Dec. 26, 2010
MADISON, Wis. -- Following a wild 21-21 tie with arch-rival Minnesota in the 1952 regular season finale at Camp Randall Stadium – an entertaining but sloppy game during which the Gophers and Badgers combined for 14 turnovers – there was an air of uncertainty surrounding Wisconsin’s fate.
The Badgers and Purdue tied for the Big Ten championship with 4-1-1 records. But since the UW and the Boilermakers didn’t play each other, a number of other factors had to be evaluated in determining who was going to represent the conference in Pasadena.
“One thing is certain,’’ Henry J. McCormick wrote in the Wisconsin State Journal, “this is the most difficult selection the Big Ten has been called upon to make since the modern Rose Bowl pact with the Pacific Coast Conference went into effect with the 1946 campaign.’’
On paper, it seemed like such a no-brainer based on the team’s overall records. Wisconsin was 6-2-1 and Purdue was 4-3-2. Still, it came down to a vote of the Big Ten’s athletic directors, who had to submit their choice to the league’s office and commissioner Tug Wilson.
A local radio station aired the official announcement at noon on Monday and the news resonated from speakers at the Memorial Union where thousands of students had gathered. The athletic directors had voted to send Wisconsin to the Rose Bowl by a 7-3 margin over Purdue.
Let the party begin. Parading revelers brought traffic to a standstill on State Street. The State Journal reported that many fans stopped in flower shops and staged a “Run on the Roses.’’
Carrying their long-stemmed roses, the students marched to the steps of the state capitol, where the growing throng chanted, “We want Kohler, we want Kohler.’’ Gov. Walter Kohler left a budget meeting and greeted the crowd from a first floor balcony with a “V’’ for victory salute.
“We all have great reason to be proud,’ ’Kohler told the gathering which cheered his every proclamation. “I want to say that I think the election of this team to go to the Rose Bowl is richly deserved by a Badger team that fought hard and fought cleanly and won.’’
For the first time in school history, the Badgers were going bowling. “I feel great about the whole thing,’’ said fullback Alan Ameche, who could now use the West Coast trip for his honeymoon. Ameche and teammate Terry Durkin both planned on getting married on Thanksgiving Day.
Everybody was giving thanks for this special moment, including 13-year-old LaVonne Nachreiner, whose open letter to a “higher power’’ was featured on the front page of the State Journal.
“Dear God,’’ she wrote, “I wish to thank you for letting those men who voted and chose Wisconsin to go to the Rose Bowl … and God bless the players, especially Alan Ameche and Harland Carl, so they might play a good game. Send your archangel out there on the field to take care of our boys.’’
The Badgers could have used some divine intervention against Southern Cal. Despite outrushing the Trojans, 211-48, they came up empty-handed and short on the scoreboard, losing 7-0 (the second fewest points ever scored in a Rose Bowl).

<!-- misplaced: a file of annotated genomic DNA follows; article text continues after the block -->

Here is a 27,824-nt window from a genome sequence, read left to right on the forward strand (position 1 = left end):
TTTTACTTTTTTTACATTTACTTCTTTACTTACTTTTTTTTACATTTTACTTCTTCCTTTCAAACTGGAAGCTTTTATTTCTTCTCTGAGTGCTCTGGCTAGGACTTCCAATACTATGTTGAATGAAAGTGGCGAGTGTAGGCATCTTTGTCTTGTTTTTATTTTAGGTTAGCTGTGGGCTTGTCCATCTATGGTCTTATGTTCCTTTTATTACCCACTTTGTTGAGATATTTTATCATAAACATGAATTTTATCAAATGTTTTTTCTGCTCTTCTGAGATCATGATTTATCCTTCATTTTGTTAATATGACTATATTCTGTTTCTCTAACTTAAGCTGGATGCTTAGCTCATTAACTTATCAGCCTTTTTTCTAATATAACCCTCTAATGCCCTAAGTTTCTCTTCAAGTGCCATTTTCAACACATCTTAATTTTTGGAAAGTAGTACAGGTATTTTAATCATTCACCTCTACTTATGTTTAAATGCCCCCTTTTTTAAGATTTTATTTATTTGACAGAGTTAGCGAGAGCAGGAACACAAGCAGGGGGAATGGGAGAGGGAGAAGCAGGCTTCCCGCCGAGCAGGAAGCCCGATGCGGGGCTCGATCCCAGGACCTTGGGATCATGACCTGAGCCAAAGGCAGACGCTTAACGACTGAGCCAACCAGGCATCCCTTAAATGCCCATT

Here’s how the Associated Press summed it up: “The Big Ten’s embarrassing stranglehold on the Rose Bowl – six years of rubbing West Coast noses in the turf of the big saucer – came to an end.’’
The Big Ten had dominated the Pacific Coast Conference (PCC) since the league agreed to an exclusive contract to annually showcase their teams, beginning with the 1947 Rose Bowl.
The star of the 1953 game was a backup USC quarterback named Rudy Bukich, a senior from St. Louis, who came off the bench less than four minutes into the first quarter after the starter Jim Sears – a first-team All-American – had broken his leg. Bukich completed 12 of 20 passes for 137 yards.
After a scoreless first half, Wisconsin grabbed the momentum on the opening possession of the third quarter as Ameche broke loose on a 54-yard run. But a couple of plays later, the Badgers were guilty of a costly turnover, a fumble which was recovered by the Trojans on their 27 yard line.
That led to the only scoring drive of the game. Bukich mixed it up by completing passes to Ron Miller and Tom Nickoloff before finding Al Carmichael on a 22-yard touchdown strike.
The Badgers had little trouble moving the chains. Ameche finished with 133 rushing yards on 28 carries. Gerald Witt had 47 and Archie Roy Burks, who had lost that fumble earlier, added 31 while filling in for Bill Hutchinson -- who started the game ahead of the injured Harland Carl.
The UW drove to the USC 14, 21, 7, 17, and 20 and came away with no points each time. Quarterback Jim Haluska connected on 11 of 26 passes for 142 yards. Erv Andrykowski and Kenton Peters each had three receptions. A fake field goal also backfired on Bucky.
Southern Cal coach Jess Hill, an SC alum, became the first person to play and coach in a winning Rose Bowl. The Trojans finished with a 9-1 record.
UW coach Ivy Williamson conceded afterward, “We played up to our ability. They were just too good for us.’’